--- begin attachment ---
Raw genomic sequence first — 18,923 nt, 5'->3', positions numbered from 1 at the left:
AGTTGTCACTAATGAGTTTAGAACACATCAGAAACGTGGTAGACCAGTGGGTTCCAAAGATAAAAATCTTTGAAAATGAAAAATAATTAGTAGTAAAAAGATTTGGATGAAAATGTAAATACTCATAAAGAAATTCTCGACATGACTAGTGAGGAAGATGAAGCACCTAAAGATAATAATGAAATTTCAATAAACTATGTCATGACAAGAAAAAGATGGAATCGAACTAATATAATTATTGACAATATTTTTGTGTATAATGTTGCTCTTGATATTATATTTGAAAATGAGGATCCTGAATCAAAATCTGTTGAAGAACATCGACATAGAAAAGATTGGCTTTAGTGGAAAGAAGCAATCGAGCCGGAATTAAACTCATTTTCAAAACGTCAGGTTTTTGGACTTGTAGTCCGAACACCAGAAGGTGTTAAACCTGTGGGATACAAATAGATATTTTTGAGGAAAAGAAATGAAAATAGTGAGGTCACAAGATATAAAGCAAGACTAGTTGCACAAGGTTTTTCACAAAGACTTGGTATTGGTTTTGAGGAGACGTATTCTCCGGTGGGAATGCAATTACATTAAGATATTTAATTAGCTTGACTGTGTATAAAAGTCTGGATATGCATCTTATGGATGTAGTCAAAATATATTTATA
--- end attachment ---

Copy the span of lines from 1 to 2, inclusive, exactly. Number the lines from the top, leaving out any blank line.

Raw genomic sequence first — 18,923 nt, 5'->3', positions numbered from 1 at the left:
AGTTGTCACTAATGAGTTTAGAACACATCAGAAACGTGGTAGACCAGTGGGTTCCAAAGATAAAAATCTTTGAAAATGAAAAATAATTAGTAGTAAAAAGATTTGGATGAAAATGTAAATACTCATAAAGAAATTCTCGACATGACTAGTGAGGAAGATGAAGCACCTAAAGATAATAATGAAATTTCAATAAACTATGTCATGACAAGAAAAAGATGGAATCGAACTAATATAATTATTGACAATATTTTTGTGTATAATGTTGCTCTTGATATTATATTTGAAAATGAGGATCCTGAATCAAAATCTGTTGAAGAACATCGACATAGAAAAGATTGGCTTTAGTGGAAAGAAGCAATCGAGCCGGAATTAAACTCATTTTCAAAACGTCAGGTTTTTGGACTTGTAGTCCGAACACCAGAAGGTGTTAAACCTGTGGGATACAAATAGATATTTTTGAGGAAAAGAAATGAAAATAGTGAGGTCACAAGATATAAAGCAAGACTAGTTGCACAAGGTTTTTCACAAAGACTTGGTATTGGTTTTGAGGAGACGTATTCTCCGGTGGGAATGCAATTACATTAAGATATTTAATTAGCTTGACTGTGTATAAAAGTCTGGATATGCATCTTATGGATGTAGTCAAAATATATTTATA